American Rose Magazine

March/April 2009

The Magazine of The American Rose Society


Canadian Rose
Judging takes place at the show, in the Atrium of the Royal Botanical Gardens.

The First All-Canadian Rose Show

by Mark Disero • markdisero@gardentoronto.ca

On June 21 and 22, 2008, the first All-Canadian Rose Show was held at The Royal Botanical Gardens in Burlington, Ontario. This show was a tribute to the Canadian Rose Hybridizer and a celebration of the Great Canadian Rose.

Normal Canadian rose shows are very much like American rose shows; in fact, many would argue that they are modelled after American shows. For the most part, Canadian rose shows are divided up into Sections representing the characteristics of a specimen or group. Those sections are then subdivided into Classes that represent different colors.

In the All-Canadian Rose Show, each section represents an individual Canadian hybridizer. Each class within a section represents one of the hybridizer’s roses. In this way, participants can get a feel for each hybridizer’s work, strengths and personal taste in roses. Also, because roses of present and past are included, participants get to see the fashions and trends of different time periods. For me, this kind of show combines the beauty of the rose and the exuberance of the show with the added aspect of teaching the participant something new about rose hybridizing history. It has the added bonus of being colored with national pride.

Creating the new format was made simple by the fact that many people in the last couple of years have been working to document Canadian roses. Over the last 100 years or so, about 90 Canadian rose hybridizers have produced more than 600 roses.

For judging, a First, Second and Third are chosen from the roses in each class, and then the judges compare each First against one another to select the best of that hybridizer. The best rose from each hybridizer is then placed on the Table Of Honor. Finally, from that Table Of Honor, the judges select a single Best In Show, rather than a Queen or Prince of Show.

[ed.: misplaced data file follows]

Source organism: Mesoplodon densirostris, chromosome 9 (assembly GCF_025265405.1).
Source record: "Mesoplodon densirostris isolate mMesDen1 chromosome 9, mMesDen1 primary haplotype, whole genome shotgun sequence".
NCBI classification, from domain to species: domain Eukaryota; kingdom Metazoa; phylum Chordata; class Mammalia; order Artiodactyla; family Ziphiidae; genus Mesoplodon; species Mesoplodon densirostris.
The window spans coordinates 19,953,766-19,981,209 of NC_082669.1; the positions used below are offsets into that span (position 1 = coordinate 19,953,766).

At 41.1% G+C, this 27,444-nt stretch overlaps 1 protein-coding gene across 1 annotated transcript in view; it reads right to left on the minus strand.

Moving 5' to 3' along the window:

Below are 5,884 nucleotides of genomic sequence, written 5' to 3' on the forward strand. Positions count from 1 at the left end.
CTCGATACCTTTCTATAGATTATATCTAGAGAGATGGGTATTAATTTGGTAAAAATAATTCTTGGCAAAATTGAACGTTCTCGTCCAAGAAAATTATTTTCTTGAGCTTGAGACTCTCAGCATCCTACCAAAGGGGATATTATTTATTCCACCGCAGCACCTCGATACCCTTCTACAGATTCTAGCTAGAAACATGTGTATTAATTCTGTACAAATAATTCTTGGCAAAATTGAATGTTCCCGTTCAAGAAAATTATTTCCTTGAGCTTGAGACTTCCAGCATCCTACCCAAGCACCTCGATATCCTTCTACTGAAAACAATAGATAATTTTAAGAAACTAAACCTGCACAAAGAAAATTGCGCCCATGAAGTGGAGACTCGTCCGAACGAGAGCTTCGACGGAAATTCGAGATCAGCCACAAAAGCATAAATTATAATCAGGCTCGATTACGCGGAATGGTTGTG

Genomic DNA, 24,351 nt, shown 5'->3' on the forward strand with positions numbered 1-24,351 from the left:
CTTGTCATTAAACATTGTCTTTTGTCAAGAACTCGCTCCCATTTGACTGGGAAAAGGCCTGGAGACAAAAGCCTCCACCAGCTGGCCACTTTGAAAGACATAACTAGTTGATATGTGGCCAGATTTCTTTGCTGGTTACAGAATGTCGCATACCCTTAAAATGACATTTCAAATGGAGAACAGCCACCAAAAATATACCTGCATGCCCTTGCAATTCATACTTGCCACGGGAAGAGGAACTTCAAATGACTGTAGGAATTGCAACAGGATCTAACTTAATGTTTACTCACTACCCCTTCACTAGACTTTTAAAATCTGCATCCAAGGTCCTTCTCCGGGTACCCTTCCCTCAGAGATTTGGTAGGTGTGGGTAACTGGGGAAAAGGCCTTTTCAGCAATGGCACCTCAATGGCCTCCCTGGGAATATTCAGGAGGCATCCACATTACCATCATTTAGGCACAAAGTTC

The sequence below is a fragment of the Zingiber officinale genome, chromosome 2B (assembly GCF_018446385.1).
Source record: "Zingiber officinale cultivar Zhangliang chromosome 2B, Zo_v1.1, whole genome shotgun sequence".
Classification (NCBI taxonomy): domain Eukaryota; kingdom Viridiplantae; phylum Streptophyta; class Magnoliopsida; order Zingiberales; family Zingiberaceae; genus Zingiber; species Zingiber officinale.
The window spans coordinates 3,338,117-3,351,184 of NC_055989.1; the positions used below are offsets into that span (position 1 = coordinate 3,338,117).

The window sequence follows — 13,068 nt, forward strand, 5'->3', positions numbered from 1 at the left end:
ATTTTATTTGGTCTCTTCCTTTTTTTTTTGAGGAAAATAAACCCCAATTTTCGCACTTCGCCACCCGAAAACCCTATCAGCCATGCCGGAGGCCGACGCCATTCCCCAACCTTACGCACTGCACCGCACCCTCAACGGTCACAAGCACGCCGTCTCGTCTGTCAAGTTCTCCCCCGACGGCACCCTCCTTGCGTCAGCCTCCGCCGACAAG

The First All-Canadian Rose Show was the product of two years of hard work. The idea came to me when The Hamilton and Burlington Rose Society hosted the Canadian Rose Society’s 50th Anniversary. The section of the show for “Miscellaneous Roses,” which contains all shrub rose classes and is the only class for Canadian cultivars, had so many entries that it was bursting at the seams. I pitched my idea to H&B Society President, Elizabeth Schleicher, who said it was an interesting idea and I should propose it to the rest of the Executive Committee. With her support, the rest of the EC decided to give it a try with two conditions: that we try it once in June of 2008 and that, because it was my idea, I be the show chairman.

At that time, the most difficult job in front of me was convincing the rest of the membership to jump on board. The H&B Rose Society was like many small rose societies – we had been doing the same kind of rose show for a very long time. Many of our members had been passing those same trophies back and forth for decades.

Canadian Rose Joyce Fleming and her rose hybrids.